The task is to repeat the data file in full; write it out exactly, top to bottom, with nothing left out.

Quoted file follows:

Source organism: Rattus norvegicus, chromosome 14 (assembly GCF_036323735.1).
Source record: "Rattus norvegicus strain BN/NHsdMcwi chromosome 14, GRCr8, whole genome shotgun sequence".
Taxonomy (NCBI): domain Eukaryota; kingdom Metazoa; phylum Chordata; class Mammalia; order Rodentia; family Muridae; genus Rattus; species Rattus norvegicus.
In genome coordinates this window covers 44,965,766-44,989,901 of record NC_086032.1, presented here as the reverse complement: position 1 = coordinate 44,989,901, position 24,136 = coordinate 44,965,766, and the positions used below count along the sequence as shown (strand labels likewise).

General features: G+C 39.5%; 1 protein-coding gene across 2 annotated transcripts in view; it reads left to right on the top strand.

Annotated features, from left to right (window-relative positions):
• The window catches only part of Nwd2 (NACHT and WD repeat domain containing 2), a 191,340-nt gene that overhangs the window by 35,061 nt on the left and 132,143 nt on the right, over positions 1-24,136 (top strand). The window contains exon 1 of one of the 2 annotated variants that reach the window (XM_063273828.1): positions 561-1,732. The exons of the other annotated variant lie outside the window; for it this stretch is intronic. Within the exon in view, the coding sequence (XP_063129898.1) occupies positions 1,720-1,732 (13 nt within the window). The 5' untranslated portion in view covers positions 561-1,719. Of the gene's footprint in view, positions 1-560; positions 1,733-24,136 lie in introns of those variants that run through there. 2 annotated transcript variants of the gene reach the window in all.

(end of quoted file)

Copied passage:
Source organism: Rattus norvegicus, chromosome 14 (assembly GCF_036323735.1).
Source record: "Rattus norvegicus strain BN/NHsdMcwi chromosome 14, GRCr8, whole genome shotgun sequence".
Taxonomy (NCBI): domain Eukaryota; kingdom Metazoa; phylum Chordata; class Mammalia; order Rodentia; family Muridae; genus Rattus; species Rattus norvegicus.
In genome coordinates this window covers 44,965,766-44,989,901 of record NC_086032.1, presented here as the reverse complement: position 1 = coordinate 44,989,901, position 24,136 = coordinate 44,965,766, and the positions used below count along the sequence as shown (strand labels likewise).

General features: G+C 39.5%; 1 protein-coding gene across 2 annotated transcripts in view; it reads left to right on the top strand.

Annotated features, from left to right (window-relative positions):
• The window catches only part of Nwd2 (NACHT and WD repeat domain containing 2), a 191,340-nt gene that overhangs the window by 35,061 nt on the left and 132,143 nt on the right, over positions 1-24,136 (top strand). The window contains exon 1 of one of the 2 annotated variants that reach the window (XM_063273828.1): positions 561-1,732. The exons of the other annotated variant lie outside the window; for it this stretch is intronic. Within the exon in view, the coding sequence (XP_063129898.1) occupies positions 1,720-1,732 (13 nt within the window). The 5' untranslated portion in view covers positions 561-1,719. Of the gene's footprint in view, positions 1-560; positions 1,733-24,136 lie in introns of those variants that run through there. 2 annotated transcript variants of the gene reach the window in all.